Hello and welcome to this instalment of my "sleep phenomenas" series. In this post I will be discussing the captivating experience of sleep paralysis.
The sleep phenomenom I am going to discuss in this post is sleep paralysis. This is an (often terrifying) experience whereby the self is in a state of consciousness yet unable to move or speak. This occurs during falling asleep or waking up, and can be explained by the brain waking up whilst the physical body remains in an atonic state (a state where the body's motor functions are relaxed to prevent sleepers from acting out their dreams). It is most likely to happen to young adults, especially those who suffer from sleep deprivation, stress/mental health disorders, or interestingly those who sleep on their back (this last one has definitely given me some experiences!)
Sleep paralysis is often accompanied by hallucinations; typically demonic, with people frequently reporting sensing or "seeing" a harmful presence in the room, such as a tall dark figure.
I personally have experienced sleep paralysis on numerous occasions, with hallucinations every single time. On the first occasion, whilst falling asleep I heard my wardrobe door opening. I ignored this, passing it off as a breeze, until a very ghost-like figure climbed from the wardrobe and stood at the end of my bed. I recall trying to scream for my dad (at this point I believed it to be a genuine person OR a ghost), which is when I realised I physically could not communicate - I tried running from my bed, however was paralysed.. After a short while I believed my dad had been into my room to comfort me - it wasn't until I saw "myself" standing at the end of my bed telling me that "this isn't over yet" that I realised the paralysis was still happening. I then believed I had finally managed to open my eyes and that I had woken up - until yet another hallucination of "myself" was in front of me warning me that it still wasn't over despite the original hallucination telling me it was. By the end of the paralysis I had seen a ghostly figure and about five or six figures stood next to each other that were identical to myself. This felt like it had lasted for ages, whilst in reality it had been only 10 minutes since I had attempted to fall asleep.
It's not all scary...
Despite the denomic stigma attached to sleep paralysis hallucinations, there has been reports of comforting or enjoyable experiences. These include hallucinations of a couple of cheery men with guitars serenading the sleeper, playing music that the individual described as pure joy. When the individual began to wake up, the singing men said "she is waking, it is time to go" and left them in a state of peace and serenity. I have also hallucinated Finn Balor's "Demon King" purely from speaking to my WWE-loving boyfriend; whilst this was vaguely in keeping with the demon theme, it was rather amusing knowing who "it" actutally was...you can certainly get some good stories to tell your friends!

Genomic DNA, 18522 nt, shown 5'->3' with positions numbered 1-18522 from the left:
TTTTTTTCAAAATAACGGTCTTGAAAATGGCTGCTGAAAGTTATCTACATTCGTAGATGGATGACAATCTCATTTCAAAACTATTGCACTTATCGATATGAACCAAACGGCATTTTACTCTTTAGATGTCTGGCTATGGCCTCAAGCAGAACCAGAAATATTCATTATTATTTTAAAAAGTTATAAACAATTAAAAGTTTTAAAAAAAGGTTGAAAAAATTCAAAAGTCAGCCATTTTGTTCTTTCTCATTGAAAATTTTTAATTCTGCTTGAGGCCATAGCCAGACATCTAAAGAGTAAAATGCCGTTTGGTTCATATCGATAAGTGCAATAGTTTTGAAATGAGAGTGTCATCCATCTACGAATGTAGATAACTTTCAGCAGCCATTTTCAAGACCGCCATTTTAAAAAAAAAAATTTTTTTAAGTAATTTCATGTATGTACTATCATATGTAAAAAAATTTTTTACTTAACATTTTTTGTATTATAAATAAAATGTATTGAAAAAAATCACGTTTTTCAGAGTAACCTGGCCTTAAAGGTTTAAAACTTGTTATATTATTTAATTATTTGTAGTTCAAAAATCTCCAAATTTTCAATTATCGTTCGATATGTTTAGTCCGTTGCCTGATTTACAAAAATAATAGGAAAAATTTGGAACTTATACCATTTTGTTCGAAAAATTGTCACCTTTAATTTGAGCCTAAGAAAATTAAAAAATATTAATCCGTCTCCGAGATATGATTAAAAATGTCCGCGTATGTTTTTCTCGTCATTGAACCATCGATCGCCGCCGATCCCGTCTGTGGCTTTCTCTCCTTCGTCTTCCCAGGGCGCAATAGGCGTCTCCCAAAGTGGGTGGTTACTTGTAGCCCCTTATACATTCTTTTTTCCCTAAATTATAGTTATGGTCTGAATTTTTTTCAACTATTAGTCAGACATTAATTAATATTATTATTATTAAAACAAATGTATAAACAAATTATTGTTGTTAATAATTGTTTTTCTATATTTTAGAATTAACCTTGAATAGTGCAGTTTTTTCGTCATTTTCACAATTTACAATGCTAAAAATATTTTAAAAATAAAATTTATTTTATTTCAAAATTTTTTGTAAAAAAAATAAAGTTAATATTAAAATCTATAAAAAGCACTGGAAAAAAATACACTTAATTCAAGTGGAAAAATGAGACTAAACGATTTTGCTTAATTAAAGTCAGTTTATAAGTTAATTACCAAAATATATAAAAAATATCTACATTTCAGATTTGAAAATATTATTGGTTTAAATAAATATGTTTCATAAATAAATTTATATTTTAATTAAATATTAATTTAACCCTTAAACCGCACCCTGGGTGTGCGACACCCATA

For me personally, I am very easily able to explain my experiences. My first experience happened very close to moving up to university; my stress levels had obviously increased, and I was lacking sleep. I also had a stage of frequent sleep paralysis around the time of my exams - again, increased stress and decreased sleep. If you do ever experience it, please remember that it will only last a short period of time: it is harmless...and you probably just need a little more sleep!
Thank you so much for reading - please do feel free to leave any comments so we can discuss your thoughts and experiences below! This is one of the first posts of a mini series of sleep phenomenas: the next instalment will be discussing the eery phenomenon of "Night Terrors". In the mean time, if you would like to read my post about "Dream Symbolism and Recurring Dreams" please click the link below.
Hello and welcome to the first instalment of my "sleep phenomenas" series. In this post I will be discussing dream symbolism and recurring dreams.
Whilst the extent I believe that dreams have logical meaning is questionable, I cannot deny my huge interest in dream symbolism. This inspired me to put together a mini "dream bible" discussing some popular dreams symbols experienced by people all over the world, and how these dreams may relate to or explain some feelings in your waking life. I would love it if you commented or contacted me with any other dreams/symbols that you would like to understand more about - I have so much information that I would love to discuss with you guys. I hope you enjoy learning about the following examples of popular dream symbols:
1) Forgetting to prepare for an exam/presentation